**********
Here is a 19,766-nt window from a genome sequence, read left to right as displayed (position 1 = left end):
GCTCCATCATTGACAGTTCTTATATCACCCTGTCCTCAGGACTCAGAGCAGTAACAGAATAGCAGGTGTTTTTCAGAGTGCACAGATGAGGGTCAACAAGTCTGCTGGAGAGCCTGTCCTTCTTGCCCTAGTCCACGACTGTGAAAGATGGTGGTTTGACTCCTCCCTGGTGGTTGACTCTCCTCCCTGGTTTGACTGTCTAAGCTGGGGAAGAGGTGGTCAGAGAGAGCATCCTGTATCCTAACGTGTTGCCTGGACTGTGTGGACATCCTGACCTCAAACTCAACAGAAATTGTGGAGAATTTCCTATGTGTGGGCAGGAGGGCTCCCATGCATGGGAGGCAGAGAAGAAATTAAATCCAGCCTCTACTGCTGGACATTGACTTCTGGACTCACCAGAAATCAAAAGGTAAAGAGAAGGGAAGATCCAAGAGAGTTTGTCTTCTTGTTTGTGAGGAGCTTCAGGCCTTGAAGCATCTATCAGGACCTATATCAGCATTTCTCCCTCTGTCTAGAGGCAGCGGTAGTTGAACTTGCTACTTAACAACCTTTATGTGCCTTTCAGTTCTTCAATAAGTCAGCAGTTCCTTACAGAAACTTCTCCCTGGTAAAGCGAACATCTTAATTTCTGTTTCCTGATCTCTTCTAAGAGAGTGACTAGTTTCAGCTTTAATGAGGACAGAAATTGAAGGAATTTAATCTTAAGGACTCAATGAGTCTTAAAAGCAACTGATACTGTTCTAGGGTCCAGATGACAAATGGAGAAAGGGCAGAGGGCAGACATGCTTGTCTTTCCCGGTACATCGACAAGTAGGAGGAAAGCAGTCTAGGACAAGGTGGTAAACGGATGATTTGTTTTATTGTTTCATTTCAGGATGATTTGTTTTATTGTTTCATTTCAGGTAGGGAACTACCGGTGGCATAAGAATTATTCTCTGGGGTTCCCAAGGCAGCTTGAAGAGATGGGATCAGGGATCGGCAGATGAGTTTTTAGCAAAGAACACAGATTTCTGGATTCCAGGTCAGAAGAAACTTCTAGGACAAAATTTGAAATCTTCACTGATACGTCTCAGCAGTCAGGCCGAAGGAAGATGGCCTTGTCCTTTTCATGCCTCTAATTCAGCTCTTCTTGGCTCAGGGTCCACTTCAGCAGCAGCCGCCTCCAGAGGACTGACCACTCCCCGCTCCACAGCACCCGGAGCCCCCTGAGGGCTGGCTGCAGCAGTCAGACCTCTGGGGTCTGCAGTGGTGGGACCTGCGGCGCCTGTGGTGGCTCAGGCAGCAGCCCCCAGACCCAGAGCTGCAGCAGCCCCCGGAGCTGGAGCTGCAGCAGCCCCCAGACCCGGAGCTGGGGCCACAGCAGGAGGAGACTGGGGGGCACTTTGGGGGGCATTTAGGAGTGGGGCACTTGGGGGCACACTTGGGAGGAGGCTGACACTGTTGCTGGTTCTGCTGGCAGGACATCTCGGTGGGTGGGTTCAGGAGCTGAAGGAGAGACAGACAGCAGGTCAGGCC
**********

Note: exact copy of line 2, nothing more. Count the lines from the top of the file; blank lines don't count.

GCTCCATCATTGACAGTTCTTATATCACCCTGTCCTCAGGACTCAGAGCAGTAACAGAATAGCAGGTGTTTTTCAGAGTGCACAGATGAGGGTCAACAAGTCTGCTGGAGAGCCTGTCCTTCTTGCCCTAGTCCACGACTGTGAAAGATGGTGGTTTGACTCCTCCCTGGTGGTTGACTCTCCTCCCTGGTTTGACTGTCTAAGCTGGGGAAGAGGTGGTCAGAGAGAGCATCCTGTATCCTAACGTGTTGCCTGGACTGTGTGGACATCCTGACCTCAAACTCAACAGAAATTGTGGAGAATTTCCTATGTGTGGGCAGGAGGGCTCCCATGCATGGGAGGCAGAGAAGAAATTAAATCCAGCCTCTACTGCTGGACATTGACTTCTGGACTCACCAGAAATCAAAAGGTAAAGAGAAGGGAAGATCCAAGAGAGTTTGTCTTCTTGTTTGTGAGGAGCTTCAGGCCTTGAAGCATCTATCAGGACCTATATCAGCATTTCTCCCTCTGTCTAGAGGCAGCGGTAGTTGAACTTGCTACTTAACAACCTTTATGTGCCTTTCAGTTCTTCAATAAGTCAGCAGTTCCTTACAGAAACTTCTCCCTGGTAAAGCGAACATCTTAATTTCTGTTTCCTGATCTCTTCTAAGAGAGTGACTAGTTTCAGCTTTAATGAGGACAGAAATTGAAGGAATTTAATCTTAAGGACTCAATGAGTCTTAAAAGCAACTGATACTGTTCTAGGGTCCAGATGACAAATGGAGAAAGGGCAGAGGGCAGACATGCTTGTCTTTCCCGGTACATCGACAAGTAGGAGGAAAGCAGTCTAGGACAAGGTGGTAAACGGATGATTTGTTTTATTGTTTCATTTCAGGATGATTTGTTTTATTGTTTCATTTCAGGTAGGGAACTACCGGTGGCATAAGAATTATTCTCTGGGGTTCCCAAGGCAGCTTGAAGAGATGGGATCAGGGATCGGCAGATGAGTTTTTAGCAAAGAACACAGATTTCTGGATTCCAGGTCAGAAGAAACTTCTAGGACAAAATTTGAAATCTTCACTGATACGTCTCAGCAGTCAGGCCGAAGGAAGATGGCCTTGTCCTTTTCATGCCTCTAATTCAGCTCTTCTTGGCTCAGGGTCCACTTCAGCAGCAGCCGCCTCCAGAGGACTGACCACTCCCCGCTCCACAGCACCCGGAGCCCCCTGAGGGCTGGCTGCAGCAGTCAGACCTCTGGGGTCTGCAGTGGTGGGACCTGCGGCGCCTGTGGTGGCTCAGGCAGCAGCCCCCAGACCCAGAGCTGCAGCAGCCCCCGGAGCTGGAGCTGCAGCAGCCCCCAGACCCGGAGCTGGGGCCACAGCAGGAGGAGACTGGGGGGCACTTTGGGGGGCATTTAGGAGTGGGGCACTTGGGGGCACACTTGGGAGGAGGCTGACACTGTTGCTGGTTCTGCTGGCAGGACATCTCGGTGGGTGGGTTCAGGAGCTGAAGGAGAGACAGACAGCAGGTCAGGCC